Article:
Chella Choi was a member of the 2006 Korean
National Second Team; that year, she also won the Korea Junior
Golf Association Championship.
In 2007, she played at a KLPGA event and finished
14th while still an amateur. At the end of that year, she
turned pro and came to America, where she joined the Futures
Tour. In 2008, she played 17 events on tour, making four top
tens including a second place finish. She finished the year
ranked 17th on tour in money.
That December, she went to LPGA Qualifying
School. By the end of the week, she was one of four players
left playing for the final two full membership cards. They
played three holes to determine their fate. Choi birdied the
first, and after three holes, had the lead; one of the two
cards was hers! Thus, she became a rookie on tour in 2009.
In 2009, Choi worked hard to gain full status,
but in the end just fell short, finishing 86th on the year
end money list. Her best finish was a 20th. Choi's record
improved in 2010. She made twice as much money, finished higher
on the money list, and earned category 1 status for 2011.
She was still looking for her first top ten finish, however.
Chella's career made a major move up in 2011.
She scored her first two top tens, had a fabulous US Women's
Open where she nearly made another top ten, and made over
$300,000 on the season to finish 35th on the money list. She
also had a scoring average below par for the first time ever.
This performance positioned her as one of the most promising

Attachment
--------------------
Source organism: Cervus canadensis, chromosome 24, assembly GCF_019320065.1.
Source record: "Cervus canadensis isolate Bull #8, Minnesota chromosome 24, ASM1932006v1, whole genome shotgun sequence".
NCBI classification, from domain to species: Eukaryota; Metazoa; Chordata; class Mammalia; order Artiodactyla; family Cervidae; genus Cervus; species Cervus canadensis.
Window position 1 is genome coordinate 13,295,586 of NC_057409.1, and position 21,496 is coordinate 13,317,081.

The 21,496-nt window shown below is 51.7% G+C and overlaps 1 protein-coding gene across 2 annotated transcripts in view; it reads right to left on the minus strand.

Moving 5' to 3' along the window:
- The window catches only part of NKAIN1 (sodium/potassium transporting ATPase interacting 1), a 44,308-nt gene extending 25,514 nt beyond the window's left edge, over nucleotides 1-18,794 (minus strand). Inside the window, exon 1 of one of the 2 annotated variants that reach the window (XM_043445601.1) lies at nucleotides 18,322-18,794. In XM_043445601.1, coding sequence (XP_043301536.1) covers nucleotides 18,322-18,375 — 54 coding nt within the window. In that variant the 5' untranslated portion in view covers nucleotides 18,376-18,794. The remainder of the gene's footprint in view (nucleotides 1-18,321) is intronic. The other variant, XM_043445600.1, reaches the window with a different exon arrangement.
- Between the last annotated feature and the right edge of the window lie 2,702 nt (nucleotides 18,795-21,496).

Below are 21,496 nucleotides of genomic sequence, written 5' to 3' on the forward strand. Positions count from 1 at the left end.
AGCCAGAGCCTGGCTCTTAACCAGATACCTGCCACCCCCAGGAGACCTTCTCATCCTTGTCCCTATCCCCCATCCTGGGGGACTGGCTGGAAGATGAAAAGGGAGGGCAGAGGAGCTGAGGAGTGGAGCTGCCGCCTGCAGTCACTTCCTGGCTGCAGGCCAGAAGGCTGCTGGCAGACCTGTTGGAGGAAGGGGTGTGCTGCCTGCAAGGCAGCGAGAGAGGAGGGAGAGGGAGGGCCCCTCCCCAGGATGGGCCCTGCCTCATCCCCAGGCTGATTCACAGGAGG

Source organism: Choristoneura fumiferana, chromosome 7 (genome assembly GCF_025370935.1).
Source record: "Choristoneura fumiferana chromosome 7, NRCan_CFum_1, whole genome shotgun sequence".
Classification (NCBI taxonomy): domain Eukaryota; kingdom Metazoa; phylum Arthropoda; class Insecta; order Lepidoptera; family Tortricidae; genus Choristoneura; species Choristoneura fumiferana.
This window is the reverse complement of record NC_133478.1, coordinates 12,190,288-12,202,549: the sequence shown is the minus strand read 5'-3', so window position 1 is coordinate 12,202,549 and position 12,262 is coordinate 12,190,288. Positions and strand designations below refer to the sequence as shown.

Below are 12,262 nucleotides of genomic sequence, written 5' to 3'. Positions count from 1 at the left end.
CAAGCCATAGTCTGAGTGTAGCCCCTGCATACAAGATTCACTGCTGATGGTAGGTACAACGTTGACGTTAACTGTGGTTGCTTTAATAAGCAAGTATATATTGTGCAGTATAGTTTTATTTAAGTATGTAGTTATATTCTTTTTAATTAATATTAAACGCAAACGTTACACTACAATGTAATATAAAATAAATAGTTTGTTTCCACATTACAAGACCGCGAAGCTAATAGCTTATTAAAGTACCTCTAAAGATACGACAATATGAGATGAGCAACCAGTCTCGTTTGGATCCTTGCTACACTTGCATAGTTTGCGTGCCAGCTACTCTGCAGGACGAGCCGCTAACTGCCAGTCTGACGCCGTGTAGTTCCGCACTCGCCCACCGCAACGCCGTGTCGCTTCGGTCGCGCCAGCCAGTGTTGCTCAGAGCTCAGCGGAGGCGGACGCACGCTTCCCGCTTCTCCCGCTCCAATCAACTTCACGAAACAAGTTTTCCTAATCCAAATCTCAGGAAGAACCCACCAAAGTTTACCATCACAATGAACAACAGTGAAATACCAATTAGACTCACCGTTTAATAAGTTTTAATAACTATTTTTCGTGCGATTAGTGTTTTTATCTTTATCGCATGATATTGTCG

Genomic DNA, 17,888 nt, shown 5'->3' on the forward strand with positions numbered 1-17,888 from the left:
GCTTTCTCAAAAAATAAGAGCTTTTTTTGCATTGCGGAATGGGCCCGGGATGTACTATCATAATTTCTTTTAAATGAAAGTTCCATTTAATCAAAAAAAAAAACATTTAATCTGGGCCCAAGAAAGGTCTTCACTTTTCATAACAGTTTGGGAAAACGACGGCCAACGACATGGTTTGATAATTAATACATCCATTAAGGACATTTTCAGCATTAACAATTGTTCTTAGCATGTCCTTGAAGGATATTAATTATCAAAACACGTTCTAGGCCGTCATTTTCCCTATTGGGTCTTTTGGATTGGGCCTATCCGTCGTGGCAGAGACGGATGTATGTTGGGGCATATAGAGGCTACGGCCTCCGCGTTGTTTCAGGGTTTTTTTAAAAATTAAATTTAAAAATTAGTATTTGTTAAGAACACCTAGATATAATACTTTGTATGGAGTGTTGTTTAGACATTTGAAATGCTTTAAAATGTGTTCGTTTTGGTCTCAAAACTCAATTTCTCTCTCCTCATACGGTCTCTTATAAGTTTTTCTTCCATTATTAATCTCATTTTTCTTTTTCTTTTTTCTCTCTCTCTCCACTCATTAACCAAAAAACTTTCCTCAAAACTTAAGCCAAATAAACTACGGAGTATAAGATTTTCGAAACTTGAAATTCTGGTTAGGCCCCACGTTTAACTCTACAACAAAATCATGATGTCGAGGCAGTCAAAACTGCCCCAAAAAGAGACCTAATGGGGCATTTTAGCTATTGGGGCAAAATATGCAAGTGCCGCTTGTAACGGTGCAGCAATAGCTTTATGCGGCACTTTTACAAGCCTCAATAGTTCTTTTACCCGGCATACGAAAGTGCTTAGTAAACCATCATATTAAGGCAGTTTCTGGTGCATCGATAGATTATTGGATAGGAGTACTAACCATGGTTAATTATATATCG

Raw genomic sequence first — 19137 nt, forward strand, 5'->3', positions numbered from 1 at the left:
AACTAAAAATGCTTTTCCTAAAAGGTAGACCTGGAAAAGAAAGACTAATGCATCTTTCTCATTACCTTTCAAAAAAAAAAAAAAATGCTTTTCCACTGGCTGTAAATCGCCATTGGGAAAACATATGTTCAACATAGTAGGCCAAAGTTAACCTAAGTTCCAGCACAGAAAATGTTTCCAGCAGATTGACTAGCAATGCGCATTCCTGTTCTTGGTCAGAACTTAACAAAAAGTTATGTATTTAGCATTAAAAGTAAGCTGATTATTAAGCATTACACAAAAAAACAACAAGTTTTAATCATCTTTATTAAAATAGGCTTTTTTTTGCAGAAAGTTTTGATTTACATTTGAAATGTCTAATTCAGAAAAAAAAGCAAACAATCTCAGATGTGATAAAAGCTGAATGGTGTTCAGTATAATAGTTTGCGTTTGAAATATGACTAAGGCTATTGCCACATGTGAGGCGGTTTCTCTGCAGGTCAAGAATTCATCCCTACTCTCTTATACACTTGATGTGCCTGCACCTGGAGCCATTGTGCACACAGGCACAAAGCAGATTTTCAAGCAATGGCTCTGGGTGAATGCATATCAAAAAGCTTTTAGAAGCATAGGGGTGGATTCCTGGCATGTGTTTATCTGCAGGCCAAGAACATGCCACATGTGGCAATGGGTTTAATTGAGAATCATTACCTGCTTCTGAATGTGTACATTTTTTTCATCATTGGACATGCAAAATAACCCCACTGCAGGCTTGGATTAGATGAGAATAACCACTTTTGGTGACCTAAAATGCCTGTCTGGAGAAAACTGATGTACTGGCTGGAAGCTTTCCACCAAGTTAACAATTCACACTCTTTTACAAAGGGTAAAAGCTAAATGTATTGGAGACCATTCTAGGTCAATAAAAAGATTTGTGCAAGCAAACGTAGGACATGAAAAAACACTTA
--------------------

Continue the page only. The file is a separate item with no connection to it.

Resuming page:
of the young Koreans on tour.
In 2012, Chella took another huge leap forward
in her career, contending multiple times for titles and finishing
in the top 20 on the money list (20th) for the first time
in her career. She still didn't win, but she lost in a playoff
at the Manulife, where she shot her career best score of 63
in the final round, and was tied for the lead on the back
nine at the CN Canadian Women's Open before fading to 3rd.
She notched five other top tens, another career best, including
her first ever top ten in a Major at the British Open and
a tie for third at the Jamie Farr and the HSBC Brasil Cup.
Her scoring average was also a career best, and she earned
twice what she had in her previous best season, 2011.
Chella revealed to the press that she intended to keep her
father as her caddie until she won her first LPGA event, upon
which he would be allowed to retire. In 2013, Chella's dad
came close to retiring several times, but he will still be
on her bag in 2014. Still, it was another season where she
improved a lot. Her best moment probably came at the Mizuno
Classic, where she vaulted into the lead in the final round
thanks to a 66, only to see Theresa Lu, a Taiwanese player
who had lost LPGA privileges and played on the JLPGA, shoot
a 64, with birdies on her final two holes, to zoom ahead of
her and get the win. Chella's solo second place finish was
her career best.
Chella also was a factor at two different Majors. She contended
at the Evian until a triple bogey late on Sunday dropped her
to sixth. She also played well at the LPGA Championship, where
she made her best ever Major finish, a tie for 5th. At the